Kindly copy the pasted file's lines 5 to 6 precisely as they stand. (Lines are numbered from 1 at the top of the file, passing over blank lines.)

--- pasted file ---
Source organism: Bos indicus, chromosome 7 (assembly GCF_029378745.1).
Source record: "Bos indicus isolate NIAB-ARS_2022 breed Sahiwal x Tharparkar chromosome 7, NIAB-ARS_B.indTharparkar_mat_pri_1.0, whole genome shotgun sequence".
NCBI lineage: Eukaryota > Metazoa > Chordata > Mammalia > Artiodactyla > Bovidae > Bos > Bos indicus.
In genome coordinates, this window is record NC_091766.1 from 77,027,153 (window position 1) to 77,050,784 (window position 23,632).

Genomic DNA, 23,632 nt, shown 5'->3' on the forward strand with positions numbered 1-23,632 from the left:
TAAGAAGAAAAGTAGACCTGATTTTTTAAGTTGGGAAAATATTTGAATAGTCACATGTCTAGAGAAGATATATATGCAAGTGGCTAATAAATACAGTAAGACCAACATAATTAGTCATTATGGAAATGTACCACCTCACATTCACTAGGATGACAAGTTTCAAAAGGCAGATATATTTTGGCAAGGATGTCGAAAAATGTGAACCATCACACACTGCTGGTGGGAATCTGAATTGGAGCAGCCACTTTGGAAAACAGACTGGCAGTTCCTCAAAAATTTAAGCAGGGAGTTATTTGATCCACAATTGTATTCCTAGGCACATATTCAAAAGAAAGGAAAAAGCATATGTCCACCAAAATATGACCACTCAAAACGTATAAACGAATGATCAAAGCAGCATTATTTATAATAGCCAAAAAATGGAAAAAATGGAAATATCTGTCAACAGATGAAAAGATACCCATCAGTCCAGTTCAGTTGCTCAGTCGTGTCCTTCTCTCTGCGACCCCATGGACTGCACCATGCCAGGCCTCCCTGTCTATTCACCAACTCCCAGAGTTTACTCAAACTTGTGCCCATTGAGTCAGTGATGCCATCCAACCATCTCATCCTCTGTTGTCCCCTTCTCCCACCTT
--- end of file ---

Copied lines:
Genomic DNA, 23,632 nt, shown 5'->3' on the forward strand with positions numbered 1-23,632 from the left:
TAAGAAGAAAAGTAGACCTGATTTTTTAAGTTGGGAAAATATTTGAATAGTCACATGTCTAGAGAAGATATATATGCAAGTGGCTAATAAATACAGTAAGACCAACATAATTAGTCATTATGGAAATGTACCACCTCACATTCACTAGGATGACAAGTTTCAAAAGGCAGATATATTTTGGCAAGGATGTCGAAAAATGTGAACCATCACACACTGCTGGTGGGAATCTGAATTGGAGCAGCCACTTTGGAAAACAGACTGGCAGTTCCTCAAAAATTTAAGCAGGGAGTTATTTGATCCACAATTGTATTCCTAGGCACATATTCAAAAGAAAGGAAAAAGCATATGTCCACCAAAATATGACCACTCAAAACGTATAAACGAATGATCAAAGCAGCATTATTTATAATAGCCAAAAAATGGAAAAAATGGAAATATCTGTCAACAGATGAAAAGATACCCATCAGTCCAGTTCAGTTGCTCAGTCGTGTCCTTCTCTCTGCGACCCCATGGACTGCACCATGCCAGGCCTCCCTGTCTATTCACCAACTCCCAGAGTTTACTCAAACTTGTGCCCATTGAGTCAGTGATGCCATCCAACCATCTCATCCTCTGTTGTCCCCTTCTCCCACCTT